Who made it so?

I walked Mission shortly after my return to the Bay Area in 2011, still remember the uncomfortable wonder I felt, the disturbing sense that the whole of what surrounded me was larger than the sum of its parts.  Too much larger; who had conspired, say, to paste up this protest poster (with grim, apocalyptic, fist-upthrusting Siqueiros marchers, in last stand yellow and black) next to the meek window display of a beauty supply house, plumping dainty chrome shears and curling irons on crushed red velvet?

Clarion Alley Mural Project at Mission and Clarion

Clarion Alley Mural Project at Mission and Clarion

Too many elements worked too well together; too many details had been primped, fussed over, tucked in.  Any level-eyed rationalist would have attributed the pleasing aesthetics to happy accident, but I was skeptical.  The furniture pieces of a perfect set don’t fly on a stage by themselves. I sensed a larger hand at work, a scenographer, a silent mastermind.

Perhaps Mission Street had a god.

Yes!  That explained it!  This was the fantasy that emerged during my Mission walks in 2011.  Mission had a puppeteer, a demigod, foreman to some city acres, uninvolved with others, likely senior to deities that oversaw less demanding turf.  (How much imagination would a god really need to run mostly-all-the-same Billionaire’s Row or Sunnydale?)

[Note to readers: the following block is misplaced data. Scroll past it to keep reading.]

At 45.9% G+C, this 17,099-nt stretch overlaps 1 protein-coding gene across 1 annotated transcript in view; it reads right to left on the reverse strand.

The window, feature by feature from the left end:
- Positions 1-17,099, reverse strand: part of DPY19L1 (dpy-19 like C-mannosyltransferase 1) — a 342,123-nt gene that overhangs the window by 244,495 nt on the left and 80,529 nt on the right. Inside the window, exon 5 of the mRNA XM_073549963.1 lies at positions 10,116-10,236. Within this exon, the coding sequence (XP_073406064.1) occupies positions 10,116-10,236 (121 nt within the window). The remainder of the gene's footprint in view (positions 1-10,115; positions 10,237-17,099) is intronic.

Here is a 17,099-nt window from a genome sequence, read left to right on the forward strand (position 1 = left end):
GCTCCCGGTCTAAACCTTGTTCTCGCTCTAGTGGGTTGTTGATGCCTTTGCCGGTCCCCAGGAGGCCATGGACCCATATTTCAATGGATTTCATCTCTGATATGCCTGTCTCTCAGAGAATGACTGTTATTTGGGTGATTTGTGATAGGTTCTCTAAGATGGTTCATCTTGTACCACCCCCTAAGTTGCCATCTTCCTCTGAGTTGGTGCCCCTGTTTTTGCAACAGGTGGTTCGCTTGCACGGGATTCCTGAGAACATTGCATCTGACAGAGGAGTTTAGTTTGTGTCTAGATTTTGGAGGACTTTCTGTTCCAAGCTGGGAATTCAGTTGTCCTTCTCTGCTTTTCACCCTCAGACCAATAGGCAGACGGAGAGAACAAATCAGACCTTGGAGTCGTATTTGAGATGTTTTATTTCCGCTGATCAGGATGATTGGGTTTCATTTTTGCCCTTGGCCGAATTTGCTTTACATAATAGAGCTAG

I contemplated a deified, beneficent Carlos Santana type — a natural, given the Mission’s Latino heritage — but was surprised that my imaginings wouldn’t be steered that way.  Too predictable; the afterlife wouldn’t go in for such typecasting; no, the god of the Mission would be other-than-expected, a celestial Oscar Diggs, like a tweedy and apologetic Bennington MFA who offers a too gentle handshake to horrified fans of his ghostwritten Grunts on Guadal series at a book signing.

2500 block of Mission Street

2500 block of Mission Street

The character and Identi-Kit facial composite of this deity then matured so quickly and effortlessly in my mind’s eye that I took my imaginings half-seriously, admit to taking them half-seriously now.  After all, we don’t really know about these things, do we?  Didn’t Einstein meditate upon the weakness of human understanding of nature?

Maybe I just think this God-of-the-Mission bit is imaginary.

Maybe he’s a real He.

* * * * *

The God of Mission Street was a tall, slender, gay caucasian male in his last terrestrial incarnation, neither native son nor recent gentrifier.  He aspired seriously to a design career before falling to AIDS in the worst U.S. years of the epidemic.  Something Larger (about which I dare not speculate) took simple pity on him in the afterlife, requisitioned a minor divinity’s toolkit, promoted him to a Him.  He wore his hair short in his mortal years, cut a preppy-flavored variant of the then-ubiquitous Castro Clone.  The online B.A.R. obituaries include his mortal photo and bio, but He won’t reveal details of His past identity or year of death, despite our other confidences.  Click through the obits, if you wish; your guess is as good as mine.